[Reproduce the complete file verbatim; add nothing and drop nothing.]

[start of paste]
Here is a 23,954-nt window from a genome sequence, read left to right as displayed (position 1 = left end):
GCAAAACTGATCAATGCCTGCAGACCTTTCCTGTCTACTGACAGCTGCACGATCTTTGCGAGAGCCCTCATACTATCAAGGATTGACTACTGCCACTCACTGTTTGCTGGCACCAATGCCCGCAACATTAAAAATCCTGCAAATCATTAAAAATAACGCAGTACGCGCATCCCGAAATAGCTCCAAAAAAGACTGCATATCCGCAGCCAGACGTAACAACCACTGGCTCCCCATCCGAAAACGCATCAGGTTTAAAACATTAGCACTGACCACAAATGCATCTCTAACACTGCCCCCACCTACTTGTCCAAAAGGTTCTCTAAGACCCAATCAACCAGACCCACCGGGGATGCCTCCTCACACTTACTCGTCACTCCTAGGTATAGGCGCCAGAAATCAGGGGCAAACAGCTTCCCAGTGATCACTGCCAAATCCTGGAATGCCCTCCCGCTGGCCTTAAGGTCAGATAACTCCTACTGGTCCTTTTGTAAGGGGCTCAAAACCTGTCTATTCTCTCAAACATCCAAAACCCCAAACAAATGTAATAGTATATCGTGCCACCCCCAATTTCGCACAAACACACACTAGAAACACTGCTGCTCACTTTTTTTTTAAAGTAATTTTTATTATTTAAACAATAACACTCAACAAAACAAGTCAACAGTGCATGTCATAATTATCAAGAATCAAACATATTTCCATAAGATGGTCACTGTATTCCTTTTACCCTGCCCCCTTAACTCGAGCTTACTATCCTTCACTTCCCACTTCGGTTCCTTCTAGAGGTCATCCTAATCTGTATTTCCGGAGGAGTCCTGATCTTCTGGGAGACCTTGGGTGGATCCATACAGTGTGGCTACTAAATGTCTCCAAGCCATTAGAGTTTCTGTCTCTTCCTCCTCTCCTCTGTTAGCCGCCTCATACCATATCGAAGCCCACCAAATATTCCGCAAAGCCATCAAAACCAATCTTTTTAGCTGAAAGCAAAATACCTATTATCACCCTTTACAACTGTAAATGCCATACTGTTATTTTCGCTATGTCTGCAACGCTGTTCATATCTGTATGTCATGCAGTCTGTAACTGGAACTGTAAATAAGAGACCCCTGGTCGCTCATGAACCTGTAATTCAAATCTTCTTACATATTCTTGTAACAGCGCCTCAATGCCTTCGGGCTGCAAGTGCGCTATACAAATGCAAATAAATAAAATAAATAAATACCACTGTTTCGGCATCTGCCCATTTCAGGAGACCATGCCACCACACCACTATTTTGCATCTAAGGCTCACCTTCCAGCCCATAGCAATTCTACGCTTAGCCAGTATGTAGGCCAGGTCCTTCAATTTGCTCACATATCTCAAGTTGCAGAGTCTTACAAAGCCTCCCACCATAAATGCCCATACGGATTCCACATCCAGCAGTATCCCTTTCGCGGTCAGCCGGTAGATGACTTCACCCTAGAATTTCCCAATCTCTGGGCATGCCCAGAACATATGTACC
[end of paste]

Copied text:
Here is a 23,954-nt window from a genome sequence, read left to right as displayed (position 1 = left end):
GCAAAACTGATCAATGCCTGCAGACCTTTCCTGTCTACTGACAGCTGCACGATCTTTGCGAGAGCCCTCATACTATCAAGGATTGACTACTGCCACTCACTGTTTGCTGGCACCAATGCCCGCAACATTAAAAATCCTGCAAATCATTAAAAATAACGCAGTACGCGCATCCCGAAATAGCTCCAAAAAAGACTGCATATCCGCAGCCAGACGTAACAACCACTGGCTCCCCATCCGAAAACGCATCAGGTTTAAAACATTAGCACTGACCACAAATGCATCTCTAACACTGCCCCCACCTACTTGTCCAAAAGGTTCTCTAAGACCCAATCAACCAGACCCACCGGGGATGCCTCCTCACACTTACTCGTCACTCCTAGGTATAGGCGCCAGAAATCAGGGGCAAACAGCTTCCCAGTGATCACTGCCAAATCCTGGAATGCCCTCCCGCTGGCCTTAAGGTCAGATAACTCCTACTGGTCCTTTTGTAAGGGGCTCAAAACCTGTCTATTCTCTCAAACATCCAAAACCCCAAACAAATGTAATAGTATATCGTGCCACCCCCAATTTCGCACAAACACACACTAGAAACACTGCTGCTCACTTTTTTTTTAAAGTAATTTTTATTATTTAAACAATAACACTCAACAAAACAAGTCAACAGTGCATGTCATAATTATCAAGAATCAAACATATTTCCATAAGATGGTCACTGTATTCCTTTTACCCTGCCCCCTTAACTCGAGCTTACTATCCTTCACTTCCCACTTCGGTTCCTTCTAGAGGTCATCCTAATCTGTATTTCCGGAGGAGTCCTGATCTTCTGGGAGACCTTGGGTGGATCCATACAGTGTGGCTACTAAATGTCTCCAAGCCATTAGAGTTTCTGTCTCTTCCTCCTCTCCTCTGTTAGCCGCCTCATACCATATCGAAGCCCACCAAATATTCCGCAAAGCCATCAAAACCAATCTTTTTAGCTGAAAGCAAAATACCTATTATCACCCTTTACAACTGTAAATGCCATACTGTTATTTTCGCTATGTCTGCAACGCTGTTCATATCTGTATGTCATGCAGTCTGTAACTGGAACTGTAAATAAGAGACCCCTGGTCGCTCATGAACCTGTAATTCAAATCTTCTTACATATTCTTGTAACAGCGCCTCAATGCCTTCGGGCTGCAAGTGCGCTATACAAATGCAAATAAATAAAATAAATAAATACCACTGTTTCGGCATCTGCCCATTTCAGGAGACCATGCCACCACACCACTATTTTGCATCTAAGGCTCACCTTCCAGCCCATAGCAATTCTACGCTTAGCCAGTATGTAGGCCAGGTCCTTCAATTTGCTCACATATCTCAAGTTGCAGAGTCTTACAAAGCCTCCCACCATAAATGCCCATACGGATTCCACATCCAGCAGTATCCCTTTCGCGGTCAGCCGGTAGATGACTTCACCCTAGAATTTCCCAATCTCTGGGCATGCCCAGAACATATGTACC